Staff at Kraken have become the latest victims of the crypto winter after the US-based exchange announced 1,100 job cuts.

One staffer said: “I went to get a coffee, came back and was locked out [of my laptop] and checked the news and saw it announced on CNBC.”

Only several hours later did they hear from the company, via a message sent to their personal email address.

Another former Kraken worker in the US said the process had left members of their team “clueless and upset”. 

A Kraken spokesperson said supporting laid off staff was the firm’s “top priority,” and said the shutdowns were done for security reasons. Here’s the announcement from 30 November in full. 

Somewhat worryingly for workers, Kraken’s method of laying people off via sudden IT shutdowns is growing increasingly common at US tech firms.

Twitter staff recently suffered a similar experience when the firm axed an estimated half of its 7,500 employees, according to The Wall Street Journal.

But crypto companies in particular have faced repeated criticism when it comes to corporate processes, including audit and HR, all of which fall under corporate governance rules that tradfi firms routinely comply with.

Coinbase came under fire from its employees for doing similar to what Kraken’s staff reported in a round of job cuts in June, while two directors at the bankrupt crypto lender Celsius recently hammered the firm’s corporate governance in an interview with FN.

Meanwhile, FTX’s administrator, John J Ray III, said the firm’s corporate controls and accounts were worse than those of Enron, whose liquidation he also oversaw.

And then they came for the hedgies…

As if things couldn’t get any worse for crypto, now investors are shying away from the industry’s hedge funds too, after BlockFi became the latest firm to file for bankruptcy amid significant exposure to FTX.

“At this stage, nobody really knows how far the effects of [FTX] will go,” Marc P Bernegger, co-founder of crypto hedge fund AltAlpha Digital, told Financial News

“Most investors are very reluctant to invest in crypto hedge funds in these turbulent times and are waiting on the sideline.”

And according to CK Zheng, chief investment officer at ZX Squared Capital, crypto hedge fund investors are still uncertain about how many more forced liquidations will be triggered after the collapse of FTX and BlockFi.


What’s SBF saying today?

Sam Bankman-Fried’s lawyers could have been forgiven for thinking he had calmed down on speaking publicly after everything that’s happened.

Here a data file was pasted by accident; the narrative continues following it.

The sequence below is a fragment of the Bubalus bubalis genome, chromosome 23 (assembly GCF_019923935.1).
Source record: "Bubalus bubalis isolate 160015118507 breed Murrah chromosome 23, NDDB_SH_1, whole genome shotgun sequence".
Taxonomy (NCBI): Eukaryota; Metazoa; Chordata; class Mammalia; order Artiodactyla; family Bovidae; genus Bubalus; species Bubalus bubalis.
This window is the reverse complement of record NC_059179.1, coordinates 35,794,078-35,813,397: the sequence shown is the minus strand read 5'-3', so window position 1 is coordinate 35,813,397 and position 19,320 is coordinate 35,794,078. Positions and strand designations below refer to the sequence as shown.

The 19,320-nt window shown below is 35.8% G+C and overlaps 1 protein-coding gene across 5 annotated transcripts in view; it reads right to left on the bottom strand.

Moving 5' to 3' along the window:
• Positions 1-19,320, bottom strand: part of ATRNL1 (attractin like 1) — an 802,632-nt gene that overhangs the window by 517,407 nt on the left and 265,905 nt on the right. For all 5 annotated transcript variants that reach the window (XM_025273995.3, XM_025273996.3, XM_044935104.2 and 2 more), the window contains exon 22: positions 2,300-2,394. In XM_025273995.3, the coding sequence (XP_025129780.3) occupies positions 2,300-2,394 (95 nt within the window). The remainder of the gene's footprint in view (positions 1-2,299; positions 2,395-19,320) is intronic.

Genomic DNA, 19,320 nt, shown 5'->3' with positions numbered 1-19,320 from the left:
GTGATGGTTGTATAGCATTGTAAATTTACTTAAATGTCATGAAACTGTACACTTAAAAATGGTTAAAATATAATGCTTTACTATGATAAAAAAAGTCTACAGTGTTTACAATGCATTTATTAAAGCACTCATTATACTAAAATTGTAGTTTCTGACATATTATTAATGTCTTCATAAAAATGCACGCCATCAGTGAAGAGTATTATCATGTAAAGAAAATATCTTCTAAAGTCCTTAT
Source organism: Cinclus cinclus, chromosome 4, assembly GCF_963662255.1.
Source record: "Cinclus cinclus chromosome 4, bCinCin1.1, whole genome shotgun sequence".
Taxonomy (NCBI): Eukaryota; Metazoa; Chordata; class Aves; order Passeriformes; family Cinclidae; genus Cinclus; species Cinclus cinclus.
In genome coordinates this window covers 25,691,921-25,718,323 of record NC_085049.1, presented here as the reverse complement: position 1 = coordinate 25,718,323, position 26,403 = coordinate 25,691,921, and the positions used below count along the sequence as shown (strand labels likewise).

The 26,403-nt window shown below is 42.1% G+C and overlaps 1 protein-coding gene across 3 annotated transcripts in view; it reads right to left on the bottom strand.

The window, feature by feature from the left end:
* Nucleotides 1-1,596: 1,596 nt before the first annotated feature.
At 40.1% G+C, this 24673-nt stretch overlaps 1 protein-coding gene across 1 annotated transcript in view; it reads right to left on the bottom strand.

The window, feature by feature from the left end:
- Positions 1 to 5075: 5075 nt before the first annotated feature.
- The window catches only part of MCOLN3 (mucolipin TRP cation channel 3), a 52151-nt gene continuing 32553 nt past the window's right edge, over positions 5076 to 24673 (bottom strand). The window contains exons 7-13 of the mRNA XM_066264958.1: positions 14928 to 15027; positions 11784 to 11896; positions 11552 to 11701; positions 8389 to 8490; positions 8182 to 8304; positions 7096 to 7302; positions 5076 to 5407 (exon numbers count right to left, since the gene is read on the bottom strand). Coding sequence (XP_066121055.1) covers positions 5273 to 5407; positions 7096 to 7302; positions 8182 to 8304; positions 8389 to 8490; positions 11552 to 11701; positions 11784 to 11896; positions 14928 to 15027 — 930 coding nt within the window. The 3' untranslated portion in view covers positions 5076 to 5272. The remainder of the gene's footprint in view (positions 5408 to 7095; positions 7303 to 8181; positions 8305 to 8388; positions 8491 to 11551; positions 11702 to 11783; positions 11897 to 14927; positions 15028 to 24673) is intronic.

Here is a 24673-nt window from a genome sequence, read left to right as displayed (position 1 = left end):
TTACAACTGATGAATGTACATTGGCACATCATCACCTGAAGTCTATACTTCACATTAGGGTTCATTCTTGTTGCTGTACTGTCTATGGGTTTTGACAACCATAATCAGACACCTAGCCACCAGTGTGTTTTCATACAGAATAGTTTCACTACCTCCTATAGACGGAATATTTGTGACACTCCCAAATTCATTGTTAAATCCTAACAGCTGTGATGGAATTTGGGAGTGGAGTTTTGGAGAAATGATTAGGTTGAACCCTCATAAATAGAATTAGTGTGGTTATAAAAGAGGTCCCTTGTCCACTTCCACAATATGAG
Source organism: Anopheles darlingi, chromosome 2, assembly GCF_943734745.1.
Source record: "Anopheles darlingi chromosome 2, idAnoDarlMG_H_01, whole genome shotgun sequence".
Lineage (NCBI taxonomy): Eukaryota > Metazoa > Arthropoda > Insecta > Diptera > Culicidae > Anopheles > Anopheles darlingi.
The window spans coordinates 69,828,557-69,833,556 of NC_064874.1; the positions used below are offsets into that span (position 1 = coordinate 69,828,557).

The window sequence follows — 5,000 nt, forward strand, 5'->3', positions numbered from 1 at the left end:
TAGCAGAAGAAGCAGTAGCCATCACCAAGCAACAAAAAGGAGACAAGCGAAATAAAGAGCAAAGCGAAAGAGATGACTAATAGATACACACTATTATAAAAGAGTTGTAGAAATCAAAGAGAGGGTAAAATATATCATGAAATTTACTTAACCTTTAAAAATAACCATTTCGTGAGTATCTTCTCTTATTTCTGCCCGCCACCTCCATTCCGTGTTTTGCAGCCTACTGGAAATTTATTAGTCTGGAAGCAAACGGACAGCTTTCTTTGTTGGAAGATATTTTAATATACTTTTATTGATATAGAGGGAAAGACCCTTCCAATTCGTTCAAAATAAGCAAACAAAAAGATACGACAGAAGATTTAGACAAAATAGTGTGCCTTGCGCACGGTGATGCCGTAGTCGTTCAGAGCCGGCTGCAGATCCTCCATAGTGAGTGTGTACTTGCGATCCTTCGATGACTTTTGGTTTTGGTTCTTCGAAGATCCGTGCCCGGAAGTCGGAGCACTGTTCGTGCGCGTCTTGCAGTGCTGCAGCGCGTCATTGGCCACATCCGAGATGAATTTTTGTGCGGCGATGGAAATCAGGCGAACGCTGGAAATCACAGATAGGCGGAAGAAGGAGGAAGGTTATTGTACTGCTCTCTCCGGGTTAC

But the former FTX chief executive – who many have argued should face jail time for the way he ran the now-bankrupt firm – has continued speaking publicly with aplomb.

So far, he has given interviews to more than half-a-dozen US-based media outlets and even let one reporter into his house in the Bahamas. 

He has said he is “sorry” in pretty much every interview, and, according to US attorney Jeremy Hogan, said things which are “incriminating”.

Hogan, founder of the law firm Hogan & Hogan, tweeted: “Why are his lawyers (or parents) letting him do this?”

On tech layoffs, at least a16z approves

The recent round of tech layoffs, including those at Kraken, have left thousands of people out of a job, sometimes under abrupt circumstances.

But two partners at Andreessen Horowitz, one of the best-known VC names and the world’s biggest crypto investor, were full of praise for Twitter boss Elon Musk’s decision to axe thousands of people — and the fact that others are likely to copy it.

Andrew Chen, a partner at the firm also known as a16z, tweeted that Musk’s moves were “inspiring founders who are making tough decisions in the recent economic downturn”.

“I’ve heard from many founders who are cutting fat, making big product moves, and getting hardcore — and not afraid,” he said. “A new playbook is being written in real time.”

Sriram Krishnan, a partner at the firm also known as a16z, added, also via a tweet: “I’m hearing from multiple CEOs how Elon Musk has shifted the toolset/culture they thought available to them.”

That shift includes “demanding more of their teams” and “cutting non-essential functions”.

Whether laid off workers at Kraken, Twitter, and others would lavish Musk with the same praise is another matter entirely.

To contact the author of this story with feedback or news, email Alex Daniel

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